Before the makerspace arrived at Meadowcreek High School, the school’s robotics area consisted of a closet in the back of a classroom.

“The makerspace really helps us expand our opportunities on what to build,” senior Alondra Robles said. “Having a tight space isn’t really helpful. You get frustrated. I don’t have enough space to do what I want to do. With this makerspace, we have a lot more tools to use.”

The makerspace partnership between Meadowcreek and Georgia Tech’s GoSTEM program began in 2011, and it aims to enhance the educational experience of Latino students in Georgia and strengthen the pipeline of these students into STEM majors in college and industries after college. The program is funded by The Goizueta Foundation.

Students began using the expanded area on the top floor this school year, and more equipment and tools are yet to be installed, but Meadowcreek and Georgia Tech officials on Tuesday held a ribbon-cutting celebration to mark the progress the partnership’s made.

“It allows it to be a collaborative space,” said William Nye, an administrator at Meadowcreek who overseas the STEM academy at Meadowcreek. “We have designed this so that different teachers and different curriculum can come up here and work with mechatronics, engineering, robotics and utilize that space for their own purposes.”

The space is also used for schools around the Meadowcreek cluster. About 25 students from Radloff Middle, for example, recently visited and interacted with Meadowcreek High students in the labs. They worked on things to fill their community garden, including bird houses, bat houses and compost bins.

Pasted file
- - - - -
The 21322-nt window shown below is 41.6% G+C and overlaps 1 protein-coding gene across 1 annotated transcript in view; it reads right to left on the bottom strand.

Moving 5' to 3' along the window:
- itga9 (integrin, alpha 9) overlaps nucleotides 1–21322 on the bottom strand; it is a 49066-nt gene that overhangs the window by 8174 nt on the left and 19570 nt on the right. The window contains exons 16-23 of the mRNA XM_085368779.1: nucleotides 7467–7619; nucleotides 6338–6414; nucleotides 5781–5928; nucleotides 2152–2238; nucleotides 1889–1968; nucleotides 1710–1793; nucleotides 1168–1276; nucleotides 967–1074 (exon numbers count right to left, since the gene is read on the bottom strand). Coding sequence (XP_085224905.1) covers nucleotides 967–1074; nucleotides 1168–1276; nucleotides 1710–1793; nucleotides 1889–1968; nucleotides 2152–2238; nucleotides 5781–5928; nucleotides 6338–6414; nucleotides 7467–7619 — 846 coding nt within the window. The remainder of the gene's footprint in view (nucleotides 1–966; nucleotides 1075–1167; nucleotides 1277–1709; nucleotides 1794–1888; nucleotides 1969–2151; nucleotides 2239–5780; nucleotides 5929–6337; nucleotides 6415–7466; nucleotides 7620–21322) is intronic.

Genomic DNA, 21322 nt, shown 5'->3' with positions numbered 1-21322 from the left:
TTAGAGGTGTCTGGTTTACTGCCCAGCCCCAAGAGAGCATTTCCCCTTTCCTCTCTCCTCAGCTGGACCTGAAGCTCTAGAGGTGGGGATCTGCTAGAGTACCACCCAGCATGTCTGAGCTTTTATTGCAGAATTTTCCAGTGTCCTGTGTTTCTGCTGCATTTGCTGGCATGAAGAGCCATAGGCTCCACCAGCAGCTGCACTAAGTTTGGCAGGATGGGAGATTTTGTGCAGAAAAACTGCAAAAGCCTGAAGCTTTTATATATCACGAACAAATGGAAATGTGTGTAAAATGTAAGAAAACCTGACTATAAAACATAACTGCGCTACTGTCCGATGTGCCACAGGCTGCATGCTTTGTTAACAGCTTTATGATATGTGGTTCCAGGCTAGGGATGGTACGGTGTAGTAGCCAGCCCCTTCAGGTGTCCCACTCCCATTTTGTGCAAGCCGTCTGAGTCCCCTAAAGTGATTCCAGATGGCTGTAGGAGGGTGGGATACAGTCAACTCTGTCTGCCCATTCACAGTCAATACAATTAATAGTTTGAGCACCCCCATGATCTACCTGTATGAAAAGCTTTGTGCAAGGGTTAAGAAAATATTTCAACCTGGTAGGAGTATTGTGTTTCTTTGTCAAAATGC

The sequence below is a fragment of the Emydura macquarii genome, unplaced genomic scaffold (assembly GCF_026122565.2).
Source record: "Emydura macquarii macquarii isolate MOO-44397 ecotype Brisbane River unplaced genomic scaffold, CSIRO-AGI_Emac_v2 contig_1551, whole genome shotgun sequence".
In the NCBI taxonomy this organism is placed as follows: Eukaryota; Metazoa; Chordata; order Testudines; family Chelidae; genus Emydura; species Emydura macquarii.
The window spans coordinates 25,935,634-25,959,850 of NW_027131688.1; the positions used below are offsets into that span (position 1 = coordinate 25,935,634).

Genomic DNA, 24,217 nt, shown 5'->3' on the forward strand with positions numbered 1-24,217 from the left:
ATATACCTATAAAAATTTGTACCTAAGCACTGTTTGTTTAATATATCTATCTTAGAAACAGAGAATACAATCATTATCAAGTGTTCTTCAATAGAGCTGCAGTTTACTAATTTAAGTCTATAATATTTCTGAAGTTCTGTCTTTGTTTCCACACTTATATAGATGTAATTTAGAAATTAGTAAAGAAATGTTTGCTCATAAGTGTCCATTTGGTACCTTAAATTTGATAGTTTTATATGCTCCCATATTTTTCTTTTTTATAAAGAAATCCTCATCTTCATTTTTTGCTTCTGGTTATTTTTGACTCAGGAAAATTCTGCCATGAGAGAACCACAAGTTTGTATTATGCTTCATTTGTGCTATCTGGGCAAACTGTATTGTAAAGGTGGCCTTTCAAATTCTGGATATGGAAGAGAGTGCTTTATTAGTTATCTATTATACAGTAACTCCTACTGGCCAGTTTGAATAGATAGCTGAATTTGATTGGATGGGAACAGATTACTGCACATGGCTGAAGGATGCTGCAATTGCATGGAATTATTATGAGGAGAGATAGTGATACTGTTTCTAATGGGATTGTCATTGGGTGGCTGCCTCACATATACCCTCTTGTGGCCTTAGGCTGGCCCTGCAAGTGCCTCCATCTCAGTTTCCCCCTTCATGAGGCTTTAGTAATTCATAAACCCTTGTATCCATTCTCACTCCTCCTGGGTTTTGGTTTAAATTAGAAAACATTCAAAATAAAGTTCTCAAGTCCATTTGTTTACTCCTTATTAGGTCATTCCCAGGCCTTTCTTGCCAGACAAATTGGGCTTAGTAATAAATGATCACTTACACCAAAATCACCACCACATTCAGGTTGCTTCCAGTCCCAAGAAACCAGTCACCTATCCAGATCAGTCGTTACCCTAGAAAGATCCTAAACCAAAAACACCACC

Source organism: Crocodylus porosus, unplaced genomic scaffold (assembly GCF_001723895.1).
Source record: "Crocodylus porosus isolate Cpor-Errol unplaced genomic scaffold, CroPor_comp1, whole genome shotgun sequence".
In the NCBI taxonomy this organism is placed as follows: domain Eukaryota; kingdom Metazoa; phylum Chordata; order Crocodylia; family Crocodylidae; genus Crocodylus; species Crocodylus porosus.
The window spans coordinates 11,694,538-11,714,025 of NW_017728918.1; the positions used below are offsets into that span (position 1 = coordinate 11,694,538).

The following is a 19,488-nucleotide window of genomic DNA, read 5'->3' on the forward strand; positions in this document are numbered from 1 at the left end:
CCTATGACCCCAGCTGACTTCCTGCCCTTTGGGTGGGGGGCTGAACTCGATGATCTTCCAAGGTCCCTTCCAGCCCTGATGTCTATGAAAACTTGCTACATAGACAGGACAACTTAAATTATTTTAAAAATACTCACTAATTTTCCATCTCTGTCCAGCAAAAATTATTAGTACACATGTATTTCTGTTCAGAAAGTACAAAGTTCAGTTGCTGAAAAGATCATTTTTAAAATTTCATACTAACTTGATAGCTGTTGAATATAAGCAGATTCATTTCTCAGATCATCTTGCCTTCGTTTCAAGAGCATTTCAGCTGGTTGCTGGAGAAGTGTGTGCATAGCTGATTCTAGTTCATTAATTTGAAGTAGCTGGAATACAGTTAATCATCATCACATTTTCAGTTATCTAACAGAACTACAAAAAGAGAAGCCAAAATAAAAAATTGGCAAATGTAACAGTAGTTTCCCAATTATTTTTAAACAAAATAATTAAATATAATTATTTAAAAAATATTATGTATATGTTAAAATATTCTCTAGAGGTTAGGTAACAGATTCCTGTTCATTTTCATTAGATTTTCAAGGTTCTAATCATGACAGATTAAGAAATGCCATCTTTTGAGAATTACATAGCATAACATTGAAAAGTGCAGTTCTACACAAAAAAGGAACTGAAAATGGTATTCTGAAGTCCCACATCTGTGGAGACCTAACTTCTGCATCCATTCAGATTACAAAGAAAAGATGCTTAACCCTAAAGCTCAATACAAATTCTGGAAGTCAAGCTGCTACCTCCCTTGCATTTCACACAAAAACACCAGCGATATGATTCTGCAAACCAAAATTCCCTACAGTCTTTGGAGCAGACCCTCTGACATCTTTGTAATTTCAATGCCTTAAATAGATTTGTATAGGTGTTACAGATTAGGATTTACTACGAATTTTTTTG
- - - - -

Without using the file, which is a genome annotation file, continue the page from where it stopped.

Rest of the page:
“It helps my students, because when they’re instructing others, it takes their understanding to another level,” said Nye, who has a degree from Georgia Tech in applied biology with an emphasis in molecular biology genetics.

There are processes in place for students to pursue a U.S. patent, which Nye said is a real possibility for some.

“That opportunity can fundamentally change what they believe they’re able to do,” Nye said. “So a student’s self-efficacy goes through the roof because this is no longer just a multiple choice written exam. They’re actually applying what they’re learning, they’re doing it with their hands, finding out what did not work, and then that’s what life is really about.”

Meadowcreek High Principal Tommy Welch said this event was not just for Meadowcreek or Georgia Tech, but to transform learning on a larger scale.

Welch thanked Georgia Tech’s Vice President for Institute Diversity, Archie Ervin, for stretching the program beyond what currently exists, and “to also encourage and inspire students who might not be represented in that field, and encourage more.”